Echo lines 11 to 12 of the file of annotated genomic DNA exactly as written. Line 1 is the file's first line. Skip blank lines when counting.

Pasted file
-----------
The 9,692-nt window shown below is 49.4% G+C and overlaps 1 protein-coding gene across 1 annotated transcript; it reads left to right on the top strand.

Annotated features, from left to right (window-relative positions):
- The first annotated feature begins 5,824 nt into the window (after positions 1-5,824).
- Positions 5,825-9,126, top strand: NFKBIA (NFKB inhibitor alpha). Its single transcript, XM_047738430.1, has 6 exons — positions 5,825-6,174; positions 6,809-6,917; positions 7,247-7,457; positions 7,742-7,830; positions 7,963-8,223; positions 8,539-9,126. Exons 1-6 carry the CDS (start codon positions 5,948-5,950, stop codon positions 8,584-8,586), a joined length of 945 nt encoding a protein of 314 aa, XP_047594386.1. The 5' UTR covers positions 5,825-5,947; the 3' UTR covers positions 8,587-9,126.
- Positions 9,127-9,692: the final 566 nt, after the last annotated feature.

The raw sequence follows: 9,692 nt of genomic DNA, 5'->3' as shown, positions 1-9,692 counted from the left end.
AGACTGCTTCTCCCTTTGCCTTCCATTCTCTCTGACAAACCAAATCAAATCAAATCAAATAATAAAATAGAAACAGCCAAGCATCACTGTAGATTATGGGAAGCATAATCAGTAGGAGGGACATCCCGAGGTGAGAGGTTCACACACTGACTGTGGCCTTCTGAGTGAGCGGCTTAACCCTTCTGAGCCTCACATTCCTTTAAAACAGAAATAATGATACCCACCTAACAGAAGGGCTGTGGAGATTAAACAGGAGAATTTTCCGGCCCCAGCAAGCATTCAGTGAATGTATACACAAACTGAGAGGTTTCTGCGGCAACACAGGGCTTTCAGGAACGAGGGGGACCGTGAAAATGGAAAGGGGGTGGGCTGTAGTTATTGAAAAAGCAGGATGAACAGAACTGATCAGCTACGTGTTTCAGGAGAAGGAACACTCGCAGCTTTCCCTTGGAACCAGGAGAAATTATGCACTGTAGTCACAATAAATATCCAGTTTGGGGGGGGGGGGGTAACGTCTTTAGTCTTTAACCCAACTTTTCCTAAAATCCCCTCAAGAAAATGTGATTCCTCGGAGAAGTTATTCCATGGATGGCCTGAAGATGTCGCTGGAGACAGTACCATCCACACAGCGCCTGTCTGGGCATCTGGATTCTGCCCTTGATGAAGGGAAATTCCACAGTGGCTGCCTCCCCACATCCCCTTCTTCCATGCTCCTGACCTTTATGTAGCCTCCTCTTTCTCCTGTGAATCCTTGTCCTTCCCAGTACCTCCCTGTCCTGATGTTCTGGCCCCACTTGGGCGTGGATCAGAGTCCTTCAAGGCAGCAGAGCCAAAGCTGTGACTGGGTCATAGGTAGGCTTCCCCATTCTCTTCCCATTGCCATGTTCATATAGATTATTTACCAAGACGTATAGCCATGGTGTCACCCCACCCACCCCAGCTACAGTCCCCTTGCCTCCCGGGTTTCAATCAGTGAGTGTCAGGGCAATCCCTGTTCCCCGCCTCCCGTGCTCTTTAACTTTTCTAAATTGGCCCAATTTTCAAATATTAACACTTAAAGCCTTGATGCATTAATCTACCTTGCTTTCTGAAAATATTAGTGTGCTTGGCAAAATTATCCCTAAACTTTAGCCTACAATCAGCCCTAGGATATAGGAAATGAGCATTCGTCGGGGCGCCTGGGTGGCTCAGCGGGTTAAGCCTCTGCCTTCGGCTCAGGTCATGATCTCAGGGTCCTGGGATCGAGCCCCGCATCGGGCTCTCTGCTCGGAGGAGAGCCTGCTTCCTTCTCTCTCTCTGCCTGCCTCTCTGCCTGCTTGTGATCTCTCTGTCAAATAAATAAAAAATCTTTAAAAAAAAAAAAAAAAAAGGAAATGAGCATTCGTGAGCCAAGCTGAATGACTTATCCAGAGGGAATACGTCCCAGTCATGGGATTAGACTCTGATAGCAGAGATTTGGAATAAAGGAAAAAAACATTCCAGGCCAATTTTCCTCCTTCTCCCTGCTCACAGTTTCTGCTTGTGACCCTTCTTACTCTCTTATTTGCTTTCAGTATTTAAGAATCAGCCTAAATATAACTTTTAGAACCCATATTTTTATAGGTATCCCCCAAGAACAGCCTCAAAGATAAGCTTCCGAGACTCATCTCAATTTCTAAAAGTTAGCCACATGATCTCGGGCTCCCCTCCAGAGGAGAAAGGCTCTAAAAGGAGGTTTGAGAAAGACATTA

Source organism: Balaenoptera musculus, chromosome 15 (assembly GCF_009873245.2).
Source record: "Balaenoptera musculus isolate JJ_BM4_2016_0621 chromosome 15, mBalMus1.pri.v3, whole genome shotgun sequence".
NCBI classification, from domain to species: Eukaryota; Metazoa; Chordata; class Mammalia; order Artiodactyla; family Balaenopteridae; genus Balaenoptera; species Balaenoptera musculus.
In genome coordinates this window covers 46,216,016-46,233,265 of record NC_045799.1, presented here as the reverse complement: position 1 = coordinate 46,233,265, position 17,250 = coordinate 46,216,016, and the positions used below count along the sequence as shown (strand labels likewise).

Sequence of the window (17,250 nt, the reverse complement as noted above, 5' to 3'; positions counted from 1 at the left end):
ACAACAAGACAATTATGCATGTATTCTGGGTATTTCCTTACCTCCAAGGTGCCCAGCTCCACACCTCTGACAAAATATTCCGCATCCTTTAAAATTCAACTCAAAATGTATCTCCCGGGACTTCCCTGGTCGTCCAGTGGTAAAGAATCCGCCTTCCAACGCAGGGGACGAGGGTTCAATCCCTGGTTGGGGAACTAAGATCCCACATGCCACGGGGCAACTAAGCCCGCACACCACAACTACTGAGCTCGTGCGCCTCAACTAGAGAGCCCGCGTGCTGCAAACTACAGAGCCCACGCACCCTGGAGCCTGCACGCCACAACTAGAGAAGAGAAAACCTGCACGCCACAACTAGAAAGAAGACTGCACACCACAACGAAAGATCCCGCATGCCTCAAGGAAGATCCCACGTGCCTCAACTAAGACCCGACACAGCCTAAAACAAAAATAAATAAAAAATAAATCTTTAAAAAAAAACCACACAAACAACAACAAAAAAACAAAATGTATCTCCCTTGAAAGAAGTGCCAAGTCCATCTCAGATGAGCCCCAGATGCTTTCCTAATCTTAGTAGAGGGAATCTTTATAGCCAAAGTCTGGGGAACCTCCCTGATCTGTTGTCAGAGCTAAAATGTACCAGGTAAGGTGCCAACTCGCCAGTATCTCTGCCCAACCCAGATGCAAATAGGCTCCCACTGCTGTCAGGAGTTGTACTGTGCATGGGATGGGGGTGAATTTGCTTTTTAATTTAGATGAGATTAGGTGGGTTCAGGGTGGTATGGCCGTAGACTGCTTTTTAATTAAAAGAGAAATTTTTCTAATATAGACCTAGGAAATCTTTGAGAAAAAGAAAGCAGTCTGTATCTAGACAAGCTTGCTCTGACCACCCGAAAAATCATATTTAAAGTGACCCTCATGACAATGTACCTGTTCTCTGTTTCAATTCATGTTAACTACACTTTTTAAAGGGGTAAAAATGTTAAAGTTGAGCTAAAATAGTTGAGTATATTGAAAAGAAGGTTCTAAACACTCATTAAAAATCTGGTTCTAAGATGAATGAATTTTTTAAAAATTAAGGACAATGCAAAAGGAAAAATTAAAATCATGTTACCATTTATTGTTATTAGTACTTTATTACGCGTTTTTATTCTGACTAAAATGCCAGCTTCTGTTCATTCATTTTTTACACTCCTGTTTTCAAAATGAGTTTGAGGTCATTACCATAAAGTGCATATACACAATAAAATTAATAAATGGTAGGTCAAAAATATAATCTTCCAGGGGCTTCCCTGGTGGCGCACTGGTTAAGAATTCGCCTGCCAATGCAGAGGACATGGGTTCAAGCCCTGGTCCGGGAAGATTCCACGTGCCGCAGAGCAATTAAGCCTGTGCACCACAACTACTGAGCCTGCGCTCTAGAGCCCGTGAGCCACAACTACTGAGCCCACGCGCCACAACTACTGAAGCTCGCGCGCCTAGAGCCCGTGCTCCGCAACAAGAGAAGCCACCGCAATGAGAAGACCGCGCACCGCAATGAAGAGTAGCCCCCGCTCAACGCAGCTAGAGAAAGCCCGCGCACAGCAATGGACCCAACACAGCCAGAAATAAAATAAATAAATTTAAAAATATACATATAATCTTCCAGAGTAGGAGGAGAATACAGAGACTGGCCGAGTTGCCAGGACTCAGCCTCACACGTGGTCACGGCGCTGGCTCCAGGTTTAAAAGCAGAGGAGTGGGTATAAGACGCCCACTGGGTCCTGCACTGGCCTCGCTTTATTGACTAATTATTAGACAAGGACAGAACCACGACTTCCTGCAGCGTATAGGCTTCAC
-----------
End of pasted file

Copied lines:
In genome coordinates this window covers 46,216,016-46,233,265 of record NC_045799.1, presented here as the reverse complement: position 1 = coordinate 46,233,265, position 17,250 = coordinate 46,216,016, and the positions used below count along the sequence as shown (strand labels likewise).

Sequence of the window (17,250 nt, the reverse complement as noted above, 5' to 3'; positions counted from 1 at the left end):